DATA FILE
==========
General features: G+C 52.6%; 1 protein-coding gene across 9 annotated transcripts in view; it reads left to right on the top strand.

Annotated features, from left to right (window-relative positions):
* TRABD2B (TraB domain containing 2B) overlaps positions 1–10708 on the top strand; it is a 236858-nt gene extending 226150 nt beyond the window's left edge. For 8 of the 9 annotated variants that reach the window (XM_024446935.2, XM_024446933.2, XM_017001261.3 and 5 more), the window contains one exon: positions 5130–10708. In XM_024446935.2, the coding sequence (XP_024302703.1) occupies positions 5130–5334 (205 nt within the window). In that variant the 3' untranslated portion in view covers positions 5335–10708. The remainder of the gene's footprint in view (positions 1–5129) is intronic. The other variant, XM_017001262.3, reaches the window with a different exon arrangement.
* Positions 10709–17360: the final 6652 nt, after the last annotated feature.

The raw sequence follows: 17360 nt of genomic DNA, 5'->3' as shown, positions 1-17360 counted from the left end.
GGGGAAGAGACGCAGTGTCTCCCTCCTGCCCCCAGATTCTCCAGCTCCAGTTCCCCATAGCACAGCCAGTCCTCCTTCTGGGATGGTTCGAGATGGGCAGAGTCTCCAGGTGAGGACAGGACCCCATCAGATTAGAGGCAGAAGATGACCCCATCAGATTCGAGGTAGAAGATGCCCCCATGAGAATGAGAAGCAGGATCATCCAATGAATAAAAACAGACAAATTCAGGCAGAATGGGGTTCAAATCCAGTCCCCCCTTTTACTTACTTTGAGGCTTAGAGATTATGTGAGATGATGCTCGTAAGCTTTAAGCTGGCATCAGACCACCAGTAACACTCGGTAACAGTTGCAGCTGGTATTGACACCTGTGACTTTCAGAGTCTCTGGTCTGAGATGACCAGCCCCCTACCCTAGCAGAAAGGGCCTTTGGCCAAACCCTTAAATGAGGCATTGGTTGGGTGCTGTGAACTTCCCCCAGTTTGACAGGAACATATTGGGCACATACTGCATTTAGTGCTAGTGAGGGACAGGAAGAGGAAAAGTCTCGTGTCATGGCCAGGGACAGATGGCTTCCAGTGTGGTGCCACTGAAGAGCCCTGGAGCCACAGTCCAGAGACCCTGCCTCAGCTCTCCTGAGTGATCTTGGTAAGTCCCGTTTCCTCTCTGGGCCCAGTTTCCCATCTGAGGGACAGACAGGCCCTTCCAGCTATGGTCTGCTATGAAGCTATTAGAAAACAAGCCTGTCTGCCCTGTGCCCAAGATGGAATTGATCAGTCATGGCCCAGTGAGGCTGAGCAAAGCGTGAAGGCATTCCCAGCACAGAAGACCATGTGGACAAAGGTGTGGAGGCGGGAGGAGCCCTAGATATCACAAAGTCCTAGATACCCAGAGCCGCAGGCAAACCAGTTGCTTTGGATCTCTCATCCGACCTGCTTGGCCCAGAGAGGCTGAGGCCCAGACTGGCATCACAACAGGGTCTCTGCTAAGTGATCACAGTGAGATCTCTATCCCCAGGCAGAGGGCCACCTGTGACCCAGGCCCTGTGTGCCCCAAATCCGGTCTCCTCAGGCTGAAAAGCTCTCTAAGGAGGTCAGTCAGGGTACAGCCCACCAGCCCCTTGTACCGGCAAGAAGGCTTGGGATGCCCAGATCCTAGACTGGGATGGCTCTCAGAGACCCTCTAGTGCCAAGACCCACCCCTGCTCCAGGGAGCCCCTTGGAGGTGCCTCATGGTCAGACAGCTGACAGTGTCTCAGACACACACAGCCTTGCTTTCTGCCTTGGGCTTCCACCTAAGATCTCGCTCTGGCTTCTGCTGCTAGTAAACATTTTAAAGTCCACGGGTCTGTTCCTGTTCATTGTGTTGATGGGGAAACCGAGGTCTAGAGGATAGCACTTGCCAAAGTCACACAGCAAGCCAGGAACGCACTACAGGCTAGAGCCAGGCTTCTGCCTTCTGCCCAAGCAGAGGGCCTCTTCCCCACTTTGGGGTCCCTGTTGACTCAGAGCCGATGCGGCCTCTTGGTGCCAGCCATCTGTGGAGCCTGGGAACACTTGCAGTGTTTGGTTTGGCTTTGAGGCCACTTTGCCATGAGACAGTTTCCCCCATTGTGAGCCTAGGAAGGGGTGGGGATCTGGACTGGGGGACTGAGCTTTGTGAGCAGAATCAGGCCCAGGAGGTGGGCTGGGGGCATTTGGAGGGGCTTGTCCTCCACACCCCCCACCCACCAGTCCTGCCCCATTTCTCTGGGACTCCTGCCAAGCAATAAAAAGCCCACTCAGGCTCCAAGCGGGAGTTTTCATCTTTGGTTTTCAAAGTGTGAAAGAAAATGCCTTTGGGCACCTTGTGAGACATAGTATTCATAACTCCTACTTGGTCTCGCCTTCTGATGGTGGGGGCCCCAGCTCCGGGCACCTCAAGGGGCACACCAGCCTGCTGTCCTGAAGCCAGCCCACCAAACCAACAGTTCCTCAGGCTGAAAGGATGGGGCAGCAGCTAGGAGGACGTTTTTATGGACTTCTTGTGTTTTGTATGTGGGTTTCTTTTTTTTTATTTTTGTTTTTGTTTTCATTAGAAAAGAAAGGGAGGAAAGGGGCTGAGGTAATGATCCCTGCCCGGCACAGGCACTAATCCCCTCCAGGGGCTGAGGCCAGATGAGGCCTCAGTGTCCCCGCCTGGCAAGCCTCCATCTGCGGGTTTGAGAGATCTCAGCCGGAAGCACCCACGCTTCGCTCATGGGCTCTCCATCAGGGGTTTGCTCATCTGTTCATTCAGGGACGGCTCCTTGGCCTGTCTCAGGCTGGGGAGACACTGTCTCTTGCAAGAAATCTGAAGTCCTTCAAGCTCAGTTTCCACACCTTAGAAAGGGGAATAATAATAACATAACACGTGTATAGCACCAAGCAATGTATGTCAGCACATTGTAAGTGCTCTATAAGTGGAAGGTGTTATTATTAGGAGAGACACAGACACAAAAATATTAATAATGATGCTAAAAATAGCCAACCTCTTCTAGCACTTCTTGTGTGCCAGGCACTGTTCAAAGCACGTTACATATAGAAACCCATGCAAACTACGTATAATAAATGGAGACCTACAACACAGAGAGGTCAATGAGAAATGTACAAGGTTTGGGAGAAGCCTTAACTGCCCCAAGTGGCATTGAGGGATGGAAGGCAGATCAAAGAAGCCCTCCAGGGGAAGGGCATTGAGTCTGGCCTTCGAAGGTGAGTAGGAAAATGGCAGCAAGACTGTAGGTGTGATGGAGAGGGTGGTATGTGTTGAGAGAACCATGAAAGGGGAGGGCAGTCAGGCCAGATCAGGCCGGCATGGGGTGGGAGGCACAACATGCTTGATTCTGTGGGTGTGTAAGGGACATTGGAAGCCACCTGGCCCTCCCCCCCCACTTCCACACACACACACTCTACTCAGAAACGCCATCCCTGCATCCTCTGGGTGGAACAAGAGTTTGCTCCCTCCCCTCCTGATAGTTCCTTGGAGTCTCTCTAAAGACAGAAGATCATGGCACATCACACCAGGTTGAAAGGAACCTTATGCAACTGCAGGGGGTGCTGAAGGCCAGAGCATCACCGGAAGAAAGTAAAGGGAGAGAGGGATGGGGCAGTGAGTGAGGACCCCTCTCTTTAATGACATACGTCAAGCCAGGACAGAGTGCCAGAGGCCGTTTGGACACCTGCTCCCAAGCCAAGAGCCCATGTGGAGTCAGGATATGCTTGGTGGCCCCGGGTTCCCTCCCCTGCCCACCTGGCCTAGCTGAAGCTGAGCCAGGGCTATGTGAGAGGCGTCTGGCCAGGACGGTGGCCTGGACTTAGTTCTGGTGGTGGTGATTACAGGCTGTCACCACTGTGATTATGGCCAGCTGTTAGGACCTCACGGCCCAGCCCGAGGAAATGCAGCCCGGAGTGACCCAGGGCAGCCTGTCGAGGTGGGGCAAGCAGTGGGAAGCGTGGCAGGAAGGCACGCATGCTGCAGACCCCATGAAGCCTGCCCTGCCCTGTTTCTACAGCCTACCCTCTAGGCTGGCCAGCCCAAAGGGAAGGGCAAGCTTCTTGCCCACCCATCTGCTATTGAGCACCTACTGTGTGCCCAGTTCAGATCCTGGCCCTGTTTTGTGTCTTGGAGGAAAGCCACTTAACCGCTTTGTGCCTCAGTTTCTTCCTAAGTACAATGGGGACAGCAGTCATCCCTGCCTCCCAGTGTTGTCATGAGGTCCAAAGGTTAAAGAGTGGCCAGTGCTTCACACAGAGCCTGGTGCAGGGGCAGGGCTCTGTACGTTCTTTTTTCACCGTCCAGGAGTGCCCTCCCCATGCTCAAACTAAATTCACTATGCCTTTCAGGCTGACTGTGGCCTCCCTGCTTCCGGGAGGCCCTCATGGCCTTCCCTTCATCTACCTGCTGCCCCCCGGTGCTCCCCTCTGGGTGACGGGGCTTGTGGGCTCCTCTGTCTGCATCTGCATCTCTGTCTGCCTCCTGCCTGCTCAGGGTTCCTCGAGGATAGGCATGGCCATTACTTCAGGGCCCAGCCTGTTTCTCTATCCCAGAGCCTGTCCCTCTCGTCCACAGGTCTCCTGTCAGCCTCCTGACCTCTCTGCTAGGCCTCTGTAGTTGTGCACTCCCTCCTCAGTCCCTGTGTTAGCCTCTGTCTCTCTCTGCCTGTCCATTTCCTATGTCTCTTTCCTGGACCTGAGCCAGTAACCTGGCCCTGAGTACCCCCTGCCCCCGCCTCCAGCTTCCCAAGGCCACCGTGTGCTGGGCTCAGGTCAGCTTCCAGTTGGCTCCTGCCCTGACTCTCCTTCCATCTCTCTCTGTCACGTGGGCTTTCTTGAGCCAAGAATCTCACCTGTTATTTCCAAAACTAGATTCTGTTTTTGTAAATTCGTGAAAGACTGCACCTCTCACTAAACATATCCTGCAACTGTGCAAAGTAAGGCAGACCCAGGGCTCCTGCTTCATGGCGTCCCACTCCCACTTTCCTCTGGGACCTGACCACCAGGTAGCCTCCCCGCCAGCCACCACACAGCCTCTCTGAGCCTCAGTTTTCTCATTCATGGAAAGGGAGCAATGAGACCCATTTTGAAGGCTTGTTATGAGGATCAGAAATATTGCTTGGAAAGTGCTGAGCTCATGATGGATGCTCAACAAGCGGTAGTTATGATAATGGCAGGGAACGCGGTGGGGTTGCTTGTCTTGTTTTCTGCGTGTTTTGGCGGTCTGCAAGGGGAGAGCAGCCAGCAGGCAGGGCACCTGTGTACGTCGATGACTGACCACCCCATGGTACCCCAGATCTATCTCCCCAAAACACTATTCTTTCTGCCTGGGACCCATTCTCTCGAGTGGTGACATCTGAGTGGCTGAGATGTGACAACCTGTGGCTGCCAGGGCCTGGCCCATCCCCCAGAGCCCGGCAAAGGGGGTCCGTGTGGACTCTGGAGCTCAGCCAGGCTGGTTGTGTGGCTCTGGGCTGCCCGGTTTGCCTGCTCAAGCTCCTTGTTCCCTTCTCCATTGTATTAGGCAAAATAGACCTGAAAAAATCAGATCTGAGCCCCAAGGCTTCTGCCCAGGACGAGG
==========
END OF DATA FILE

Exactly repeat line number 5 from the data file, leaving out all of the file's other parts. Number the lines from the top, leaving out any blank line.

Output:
The raw sequence follows: 17360 nt of genomic DNA, 5'->3' as shown, positions 1-17360 counted from the left end.